World AIDS Day: Celebrity HIV/AIDS Advocates

President Obama, Alicia Keys, Common and more

With World AIDS Day here, we wanted to give props to some of our favorite black celebrities who have advocated for people living with HIV/AIDS and have helped spread awareness about the epidemic.
President Barack Obama will go down in history for having many firsts, but many people do not know that he was the first U.S. president to create a National HIV/AIDS Strategy. In 2010 he created this federal initiative with the goal to reduce new HIV infections by 25 percent by the year 2015. He also started a gender, violence and HIV initiative in 2012.
Since 2002, Grammy Award-winning singer Alicia Keys has made HIV/AIDS in Africa a top priority. She helped launch the organization Keep a Child Alive, which provides lifesaving medications for Africans living with HIV/AIDS. Recently, Keys and the Kaiser Family Foundation created Empowered, a new program for women with HIV living in the U.S.
In 2005, the socially conscious lyricist Common joined forces with the Kaiser Family Foundation for Know is Testing, an HIV/AIDS testing campaign. “I’ve witnessed firsthand the effects of HIV/AIDS and realized the difference self-love and support from the community can make,” Common said. “I wanted to share myself and my talents to help open the eyes and hearts of young people to the importance of testing.”
Since 1996, black celebs including Lil’ Kim, Eve, Missy Elliott, Mary J. Blige and now Rihanna have lent their faces to MAC’s Viva Glam Campaign. Each year the cosmetics company releases a new lipstick/lipglass shade where all proceeds go to the MAC AIDS Fund, an organization that helps people infected by HIV/AIDS around the world.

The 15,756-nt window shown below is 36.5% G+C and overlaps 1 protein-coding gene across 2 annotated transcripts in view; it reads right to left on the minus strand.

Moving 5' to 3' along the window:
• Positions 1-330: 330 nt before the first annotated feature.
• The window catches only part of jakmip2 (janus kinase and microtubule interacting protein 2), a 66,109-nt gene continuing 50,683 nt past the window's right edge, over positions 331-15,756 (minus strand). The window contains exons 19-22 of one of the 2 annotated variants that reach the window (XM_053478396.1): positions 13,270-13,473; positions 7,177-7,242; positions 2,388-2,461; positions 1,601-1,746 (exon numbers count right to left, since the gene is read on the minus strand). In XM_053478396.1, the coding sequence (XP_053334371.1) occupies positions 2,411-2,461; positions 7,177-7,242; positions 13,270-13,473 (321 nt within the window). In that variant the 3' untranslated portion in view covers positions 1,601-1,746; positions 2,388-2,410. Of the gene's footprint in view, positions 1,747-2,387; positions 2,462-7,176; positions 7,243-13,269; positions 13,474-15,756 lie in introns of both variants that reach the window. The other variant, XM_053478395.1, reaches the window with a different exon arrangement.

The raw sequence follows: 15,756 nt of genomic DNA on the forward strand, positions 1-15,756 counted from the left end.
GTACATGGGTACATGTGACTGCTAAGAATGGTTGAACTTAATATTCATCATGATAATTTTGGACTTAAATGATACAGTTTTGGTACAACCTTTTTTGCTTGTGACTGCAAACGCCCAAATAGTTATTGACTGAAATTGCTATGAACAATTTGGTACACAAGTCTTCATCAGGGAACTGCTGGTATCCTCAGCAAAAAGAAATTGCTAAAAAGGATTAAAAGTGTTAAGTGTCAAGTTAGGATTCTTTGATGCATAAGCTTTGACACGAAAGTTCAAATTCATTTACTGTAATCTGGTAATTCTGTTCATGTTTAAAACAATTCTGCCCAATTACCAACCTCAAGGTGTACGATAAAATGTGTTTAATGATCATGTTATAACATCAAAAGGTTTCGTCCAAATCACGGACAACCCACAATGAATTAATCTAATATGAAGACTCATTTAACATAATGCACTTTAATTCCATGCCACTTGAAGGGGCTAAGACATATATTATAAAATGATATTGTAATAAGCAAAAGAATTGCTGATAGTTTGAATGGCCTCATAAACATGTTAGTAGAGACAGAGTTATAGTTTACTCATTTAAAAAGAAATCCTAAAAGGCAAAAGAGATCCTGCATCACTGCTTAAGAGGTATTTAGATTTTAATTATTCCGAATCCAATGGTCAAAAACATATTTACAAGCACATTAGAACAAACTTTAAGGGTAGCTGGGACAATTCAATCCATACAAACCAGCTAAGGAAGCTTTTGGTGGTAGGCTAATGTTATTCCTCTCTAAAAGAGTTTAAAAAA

Actor Blair Underwood has worked so hard over the years doing HIV/AIDS work—there’s even clinic named after him in D.C. In 2009, he participated in the AIDS Healthcare Foundation’s “Man Up” campaign that aimed to encourage more African-American men to get tested for HIV/AIDS.
Since the epidemic first hit NYC in the ’80s, Broadway and television star Sheryl Lee Ralph has been a staunch advocate. In 1990 she started her own organization, the DIVA (Divinely Inspired Victoriously Aware) Foundation. For the past two decades she’s hosted the annual DIVAS Simply Singing! event to raise money for her organization.
Since his own diagnosis in 1991, Magic Johnson, along with his wife, Cookie, has played a major role in AIDS awareness in the black community. That same year, the couple started the Magic Johnson Foundation to reach urban youth. The two have also toured around the country, speaking on numerous talk shows and at events.
In 2008, Grammy-winning singer and former Destiny’s Child member Kelly Rowland was MTV’s Staying Alive‘s first ambassador. Rowland went to Kenya to meet children affected by HIV/AIDS. “You could take a situation like having HIV and think of it as having a disability and think of it as something that is going to bring you down,” said Rowland, “but I have met kids and young people that are just so inspiring. They inspire me.”
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